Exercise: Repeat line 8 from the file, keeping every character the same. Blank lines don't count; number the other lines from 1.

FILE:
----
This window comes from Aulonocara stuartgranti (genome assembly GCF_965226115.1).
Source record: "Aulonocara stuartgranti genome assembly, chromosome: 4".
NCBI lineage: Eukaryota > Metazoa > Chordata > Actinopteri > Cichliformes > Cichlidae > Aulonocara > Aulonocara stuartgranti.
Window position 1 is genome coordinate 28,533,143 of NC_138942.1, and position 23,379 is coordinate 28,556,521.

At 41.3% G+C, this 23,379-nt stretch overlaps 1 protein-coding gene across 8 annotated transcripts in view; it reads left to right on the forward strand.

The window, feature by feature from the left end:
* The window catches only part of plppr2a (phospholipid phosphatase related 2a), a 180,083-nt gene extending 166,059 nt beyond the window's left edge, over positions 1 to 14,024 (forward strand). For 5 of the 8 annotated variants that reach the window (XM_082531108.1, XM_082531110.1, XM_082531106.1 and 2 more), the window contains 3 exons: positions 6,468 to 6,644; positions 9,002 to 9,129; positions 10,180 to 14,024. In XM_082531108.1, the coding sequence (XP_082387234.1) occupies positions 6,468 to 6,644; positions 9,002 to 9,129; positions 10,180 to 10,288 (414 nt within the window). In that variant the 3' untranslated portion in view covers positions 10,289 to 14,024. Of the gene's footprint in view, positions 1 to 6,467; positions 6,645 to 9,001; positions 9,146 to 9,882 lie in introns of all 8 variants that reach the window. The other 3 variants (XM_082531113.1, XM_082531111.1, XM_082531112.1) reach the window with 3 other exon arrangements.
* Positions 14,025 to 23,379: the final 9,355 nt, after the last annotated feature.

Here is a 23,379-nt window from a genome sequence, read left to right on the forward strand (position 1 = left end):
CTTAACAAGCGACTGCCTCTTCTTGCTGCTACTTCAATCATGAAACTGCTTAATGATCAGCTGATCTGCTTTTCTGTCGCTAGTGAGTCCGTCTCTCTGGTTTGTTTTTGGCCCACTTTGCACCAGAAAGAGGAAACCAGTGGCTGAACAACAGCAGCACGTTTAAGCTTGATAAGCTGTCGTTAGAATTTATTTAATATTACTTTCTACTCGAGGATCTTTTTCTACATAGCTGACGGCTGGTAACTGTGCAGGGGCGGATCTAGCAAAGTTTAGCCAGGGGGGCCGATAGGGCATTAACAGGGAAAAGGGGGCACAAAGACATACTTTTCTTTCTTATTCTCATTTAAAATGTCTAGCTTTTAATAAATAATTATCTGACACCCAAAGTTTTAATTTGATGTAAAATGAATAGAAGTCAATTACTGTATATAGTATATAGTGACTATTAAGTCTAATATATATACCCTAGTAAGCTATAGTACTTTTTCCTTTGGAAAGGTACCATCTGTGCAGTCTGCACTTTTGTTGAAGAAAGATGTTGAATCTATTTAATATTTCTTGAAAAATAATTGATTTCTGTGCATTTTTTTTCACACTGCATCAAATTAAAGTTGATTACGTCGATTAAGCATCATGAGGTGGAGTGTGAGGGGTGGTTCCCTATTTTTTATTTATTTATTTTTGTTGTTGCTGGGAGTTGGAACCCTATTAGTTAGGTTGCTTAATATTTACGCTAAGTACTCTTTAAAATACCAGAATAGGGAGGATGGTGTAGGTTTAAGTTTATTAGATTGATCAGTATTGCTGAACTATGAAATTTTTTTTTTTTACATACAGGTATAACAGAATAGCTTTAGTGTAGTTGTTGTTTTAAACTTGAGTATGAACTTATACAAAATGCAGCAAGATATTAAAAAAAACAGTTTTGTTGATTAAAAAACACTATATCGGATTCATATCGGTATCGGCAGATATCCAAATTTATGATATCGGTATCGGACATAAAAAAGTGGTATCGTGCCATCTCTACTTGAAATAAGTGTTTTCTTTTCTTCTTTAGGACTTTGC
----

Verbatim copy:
* Positions 14,025 to 23,379: the final 9,355 nt, after the last annotated feature.